The language of the two statutes, § 24G and § 24L(1), is essentially the same. Moreover, as the Commonwealth points out, § 24L(1) was enacted in 1986, well after this court’s 1982 Meehan decision. We presume that when the Legislature enacts a statute “it is ‘aware of the prior state of the law as explicated by the decisions of [the] court,’ Commonwealth v. Callahan, 440 Mass. 436 , 441 (2003), and where it has reenacted statutory language without material change, they are ‘presumed to have adopted the judicial construction put upon it.’ Nichols v. Vaughan , 217 Mass. 548 , 551 (1914).” Commonwealth v. Colturi, 448 Mass. 809 , 812 (2007). When the Legislature tracked the language of § 24G in enacting § 24L(1), we reasonably infer it intended to adopt the judicial construction of the Meehan court that the appropriate unit of prosecution was the number of victims seriously injured by a defendant’s negligent and intoxicated driving.
The language of § 24L(1) itself supports that view: “Whoever . . . operates a motor vehicle . . . while under the influence of intoxicating liquor . . . and so operates a motor vehicle recklessly or negligently so that the lives or safety of the public might be endangered, and by any such operation so described causes serious bodily injury . . . .” G. L. c. 90, § 24L(1) (emphasis supplied). Each of the three verbs in § 24L(1) describing the proscribed conduct is separated by “and,” making each clause, including “causes serious bodily injury,” an equal element of the crime described. Thus, the unit of prosecution is the injury caused to a victim by the defendant’s impaired and negligent driving.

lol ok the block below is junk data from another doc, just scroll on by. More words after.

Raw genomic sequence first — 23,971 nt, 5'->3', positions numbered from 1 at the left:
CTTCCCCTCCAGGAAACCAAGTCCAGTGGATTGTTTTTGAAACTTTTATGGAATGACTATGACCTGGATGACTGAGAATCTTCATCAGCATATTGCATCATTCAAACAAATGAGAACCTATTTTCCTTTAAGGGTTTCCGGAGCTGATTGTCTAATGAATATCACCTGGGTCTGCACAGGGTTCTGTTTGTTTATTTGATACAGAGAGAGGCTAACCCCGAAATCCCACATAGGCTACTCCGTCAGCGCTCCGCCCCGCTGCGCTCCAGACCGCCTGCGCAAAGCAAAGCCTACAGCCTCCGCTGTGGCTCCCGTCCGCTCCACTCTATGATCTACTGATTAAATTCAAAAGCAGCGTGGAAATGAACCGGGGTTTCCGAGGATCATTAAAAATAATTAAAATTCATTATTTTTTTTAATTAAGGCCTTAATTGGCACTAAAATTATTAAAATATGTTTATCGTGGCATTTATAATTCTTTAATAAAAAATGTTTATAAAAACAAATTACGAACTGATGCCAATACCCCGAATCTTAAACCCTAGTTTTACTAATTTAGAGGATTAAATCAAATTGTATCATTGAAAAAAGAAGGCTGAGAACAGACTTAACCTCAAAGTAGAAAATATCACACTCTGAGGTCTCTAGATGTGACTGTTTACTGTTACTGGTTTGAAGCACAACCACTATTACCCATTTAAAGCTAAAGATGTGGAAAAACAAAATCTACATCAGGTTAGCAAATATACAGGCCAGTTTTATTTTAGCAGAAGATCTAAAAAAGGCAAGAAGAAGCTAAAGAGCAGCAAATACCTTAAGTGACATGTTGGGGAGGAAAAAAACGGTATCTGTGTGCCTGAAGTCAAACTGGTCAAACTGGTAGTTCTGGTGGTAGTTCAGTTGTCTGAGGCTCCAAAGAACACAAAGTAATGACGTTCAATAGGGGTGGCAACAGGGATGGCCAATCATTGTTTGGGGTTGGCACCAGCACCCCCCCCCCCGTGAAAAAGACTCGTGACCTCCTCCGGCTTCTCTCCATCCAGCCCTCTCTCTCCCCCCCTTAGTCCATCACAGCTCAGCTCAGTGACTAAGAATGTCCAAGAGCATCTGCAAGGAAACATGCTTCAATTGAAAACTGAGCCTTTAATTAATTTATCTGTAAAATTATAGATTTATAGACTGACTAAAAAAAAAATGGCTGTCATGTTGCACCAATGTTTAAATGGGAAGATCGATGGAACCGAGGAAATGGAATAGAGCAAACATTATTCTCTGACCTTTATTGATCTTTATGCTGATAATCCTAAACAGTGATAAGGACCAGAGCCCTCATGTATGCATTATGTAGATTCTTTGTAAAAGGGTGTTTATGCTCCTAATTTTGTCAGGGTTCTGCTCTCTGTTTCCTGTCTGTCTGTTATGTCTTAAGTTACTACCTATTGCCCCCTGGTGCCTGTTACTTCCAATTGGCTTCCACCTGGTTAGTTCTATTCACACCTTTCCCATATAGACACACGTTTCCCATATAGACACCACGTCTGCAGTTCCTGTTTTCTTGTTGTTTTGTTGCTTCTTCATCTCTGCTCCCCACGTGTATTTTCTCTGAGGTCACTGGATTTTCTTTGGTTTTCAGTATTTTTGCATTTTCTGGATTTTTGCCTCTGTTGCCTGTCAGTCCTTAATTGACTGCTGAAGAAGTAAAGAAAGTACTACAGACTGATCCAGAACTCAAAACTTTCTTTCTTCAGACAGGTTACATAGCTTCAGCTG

The defendant tried to argue that although two victims were injured, she should only be charged once as it was one transaction that produced two victims. By doing that they would have us accept that it is the act, not the number of victims produced that should guide the number of charges they face.

Attorney Ronald A. Sellon

About Attorney Ronald A. Sellon

Ronald A. Sellon is a licensed Attorney in the state of Massachusetts and U.S. District Court, Massachusetts as well as a Sergeant with a Municipal Police Department and U.S. military Veteran. Additionally, he has taught Criminal Procedure at the Massachusetts State Police Academy in New Braintree and has written a text on Criminal Procedure for police field training officer programs. He is a graduate of the FBI National Academy, was a 2008 recipient of the Massachusetts Coalition of Police (Mass C.O.P.) Presidents award and holds a Bachelors Degree in Law Enforcement, a Masters Degree in Criminal Justice Administration, and a Juris Doctor Law Degree. Questions related to content material may be directed to RSellon@PoliceLegalPromotions.com